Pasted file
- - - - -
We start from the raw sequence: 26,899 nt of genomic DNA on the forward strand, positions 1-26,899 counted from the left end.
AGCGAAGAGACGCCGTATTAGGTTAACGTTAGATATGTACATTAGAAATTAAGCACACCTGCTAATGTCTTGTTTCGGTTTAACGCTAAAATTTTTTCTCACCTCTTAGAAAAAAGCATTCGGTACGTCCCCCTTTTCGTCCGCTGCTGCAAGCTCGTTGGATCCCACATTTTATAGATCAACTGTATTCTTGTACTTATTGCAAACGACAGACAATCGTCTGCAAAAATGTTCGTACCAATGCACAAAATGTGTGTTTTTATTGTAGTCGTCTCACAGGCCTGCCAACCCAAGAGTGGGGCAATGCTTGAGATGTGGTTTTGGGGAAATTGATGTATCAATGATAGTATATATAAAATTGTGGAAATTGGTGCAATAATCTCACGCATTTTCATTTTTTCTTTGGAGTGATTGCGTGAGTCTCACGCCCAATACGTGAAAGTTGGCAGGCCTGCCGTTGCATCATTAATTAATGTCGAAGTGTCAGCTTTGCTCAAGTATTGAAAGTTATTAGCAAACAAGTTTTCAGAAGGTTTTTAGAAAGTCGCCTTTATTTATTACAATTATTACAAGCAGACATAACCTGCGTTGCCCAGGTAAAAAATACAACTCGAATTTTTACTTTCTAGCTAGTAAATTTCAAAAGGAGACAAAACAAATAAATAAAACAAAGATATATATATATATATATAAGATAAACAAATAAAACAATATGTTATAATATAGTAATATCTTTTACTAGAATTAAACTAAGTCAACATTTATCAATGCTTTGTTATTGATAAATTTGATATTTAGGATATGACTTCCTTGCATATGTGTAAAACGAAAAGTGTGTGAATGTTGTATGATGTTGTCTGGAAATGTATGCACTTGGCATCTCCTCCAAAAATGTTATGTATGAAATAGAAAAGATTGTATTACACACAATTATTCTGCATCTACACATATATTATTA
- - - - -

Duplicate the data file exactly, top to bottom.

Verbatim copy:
We start from the raw sequence: 26,899 nt of genomic DNA on the forward strand, positions 1-26,899 counted from the left end.
AGCGAAGAGACGCCGTATTAGGTTAACGTTAGATATGTACATTAGAAATTAAGCACACCTGCTAATGTCTTGTTTCGGTTTAACGCTAAAATTTTTTCTCACCTCTTAGAAAAAAGCATTCGGTACGTCCCCCTTTTCGTCCGCTGCTGCAAGCTCGTTGGATCCCACATTTTATAGATCAACTGTATTCTTGTACTTATTGCAAACGACAGACAATCGTCTGCAAAAATGTTCGTACCAATGCACAAAATGTGTGTTTTTATTGTAGTCGTCTCACAGGCCTGCCAACCCAAGAGTGGGGCAATGCTTGAGATGTGGTTTTGGGGAAATTGATGTATCAATGATAGTATATATAAAATTGTGGAAATTGGTGCAATAATCTCACGCATTTTCATTTTTTCTTTGGAGTGATTGCGTGAGTCTCACGCCCAATACGTGAAAGTTGGCAGGCCTGCCGTTGCATCATTAATTAATGTCGAAGTGTCAGCTTTGCTCAAGTATTGAAAGTTATTAGCAAACAAGTTTTCAGAAGGTTTTTAGAAAGTCGCCTTTATTTATTACAATTATTACAAGCAGACATAACCTGCGTTGCCCAGGTAAAAAATACAACTCGAATTTTTACTTTCTAGCTAGTAAATTTCAAAAGGAGACAAAACAAATAAATAAAACAAAGATATATATATATATATATAAGATAAACAAATAAAACAATATGTTATAATATAGTAATATCTTTTACTAGAATTAAACTAAGTCAACATTTATCAATGCTTTGTTATTGATAAATTTGATATTTAGGATATGACTTCCTTGCATATGTGTAAAACGAAAAGTGTGTGAATGTTGTATGATGTTGTCTGGAAATGTATGCACTTGGCATCTCCTCCAAAAATGTTATGTATGAAATAGAAAAGATTGTATTACACACAATTATTCTGCATCTACACATATATTATTA